The Tribunal ultimately ordered that the amount owing to Ms. Tremblay under the settlement agreement be reduced by $1,000. In determining the appropriate remedy, the Tribunal took into account that Ms. Tremblay did not disclose the amount of the monetary settlement in her Facebook posts. The Tribunal also considered the relatively public nature of Facebook, especially in the small community in which the applicant and respondent company resided.

When mediating issues of a sensitive nature, employers should consider including confidentiality provisions in settlement agreements that specifically prohibit disclosing terms of settlement on social media sites, including Facebook, Twitter, LinkedIn, etc.

Tremblay v. 1168531 Ontario Inc., 2012 HRTO 1939 (CanLII)

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Former Employee’s Facebook Post about Settlement Breached Confidentiality Provision in Settlement Agreement: Tribunal Reduced Employee’s Monetary Award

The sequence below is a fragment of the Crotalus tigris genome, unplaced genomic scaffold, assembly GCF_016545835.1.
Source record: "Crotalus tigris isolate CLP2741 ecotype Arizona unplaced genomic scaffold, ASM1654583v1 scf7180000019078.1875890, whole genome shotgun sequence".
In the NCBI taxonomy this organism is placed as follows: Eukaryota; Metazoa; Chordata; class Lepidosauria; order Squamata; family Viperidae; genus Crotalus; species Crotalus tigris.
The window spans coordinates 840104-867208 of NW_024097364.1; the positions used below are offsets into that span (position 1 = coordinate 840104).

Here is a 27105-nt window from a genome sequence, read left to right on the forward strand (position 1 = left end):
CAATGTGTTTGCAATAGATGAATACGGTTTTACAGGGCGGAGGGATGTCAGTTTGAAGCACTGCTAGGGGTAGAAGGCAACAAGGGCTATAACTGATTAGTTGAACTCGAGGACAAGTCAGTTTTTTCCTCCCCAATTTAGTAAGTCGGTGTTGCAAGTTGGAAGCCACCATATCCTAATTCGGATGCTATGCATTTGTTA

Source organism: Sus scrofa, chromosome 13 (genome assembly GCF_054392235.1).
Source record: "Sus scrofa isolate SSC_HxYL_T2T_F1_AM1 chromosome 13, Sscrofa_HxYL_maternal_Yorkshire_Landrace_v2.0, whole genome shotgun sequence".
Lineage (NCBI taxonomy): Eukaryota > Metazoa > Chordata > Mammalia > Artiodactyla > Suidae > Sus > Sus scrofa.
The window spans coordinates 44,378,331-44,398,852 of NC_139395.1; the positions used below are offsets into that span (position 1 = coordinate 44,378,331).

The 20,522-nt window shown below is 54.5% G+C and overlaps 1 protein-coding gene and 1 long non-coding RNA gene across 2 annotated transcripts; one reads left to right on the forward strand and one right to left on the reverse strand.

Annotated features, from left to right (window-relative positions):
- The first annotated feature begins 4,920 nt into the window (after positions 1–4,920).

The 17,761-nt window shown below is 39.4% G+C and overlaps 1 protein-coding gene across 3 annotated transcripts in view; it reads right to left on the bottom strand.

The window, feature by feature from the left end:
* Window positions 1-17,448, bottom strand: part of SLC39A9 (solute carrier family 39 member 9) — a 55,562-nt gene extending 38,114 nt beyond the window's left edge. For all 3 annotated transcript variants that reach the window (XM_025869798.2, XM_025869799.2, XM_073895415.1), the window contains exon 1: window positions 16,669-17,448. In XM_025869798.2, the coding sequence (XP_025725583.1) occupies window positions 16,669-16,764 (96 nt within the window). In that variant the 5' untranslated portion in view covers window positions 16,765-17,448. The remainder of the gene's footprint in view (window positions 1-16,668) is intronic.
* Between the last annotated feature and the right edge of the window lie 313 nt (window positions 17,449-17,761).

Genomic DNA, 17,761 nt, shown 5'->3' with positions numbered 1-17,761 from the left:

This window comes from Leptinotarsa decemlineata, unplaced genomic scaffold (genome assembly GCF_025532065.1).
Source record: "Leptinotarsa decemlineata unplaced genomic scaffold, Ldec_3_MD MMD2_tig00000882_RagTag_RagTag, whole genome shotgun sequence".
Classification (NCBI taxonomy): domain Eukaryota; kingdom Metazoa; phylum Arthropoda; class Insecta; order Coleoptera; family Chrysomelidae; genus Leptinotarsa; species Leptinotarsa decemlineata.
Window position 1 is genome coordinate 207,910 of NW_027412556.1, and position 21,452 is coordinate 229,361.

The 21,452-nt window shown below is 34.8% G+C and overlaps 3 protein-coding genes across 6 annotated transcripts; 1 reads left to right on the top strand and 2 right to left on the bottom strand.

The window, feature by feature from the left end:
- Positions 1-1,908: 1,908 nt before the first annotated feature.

Employee Denied Damages for Failure to Return to Work When Called Back

Earl Chevalier was employed by Active Green + Ross for 33 years and was a service centre manager for 18 of those years. On October 28, 2008, he was notified that he was being temporarily laid off from his job at the end of the month. When Mr. Chevalier later commenced an action for wrongful dismissal, his employer called back stating that it had acted under the mistaken belief that it could lay off Mr. Chevalier. Mr. Chevalier however refused to return to work and decided to continue with this litigation.

The Ontario Superior Court of Justice held that Mr. Chevalier was constructively dismissed when he was laid off by Active Green + Ross on October 28, 2008. Accordingly, he was entitled to notice in the range of 18 to 24 months. However, the Court found that Mr. Chevalier failed to mitigate his damages when he refused to return to work.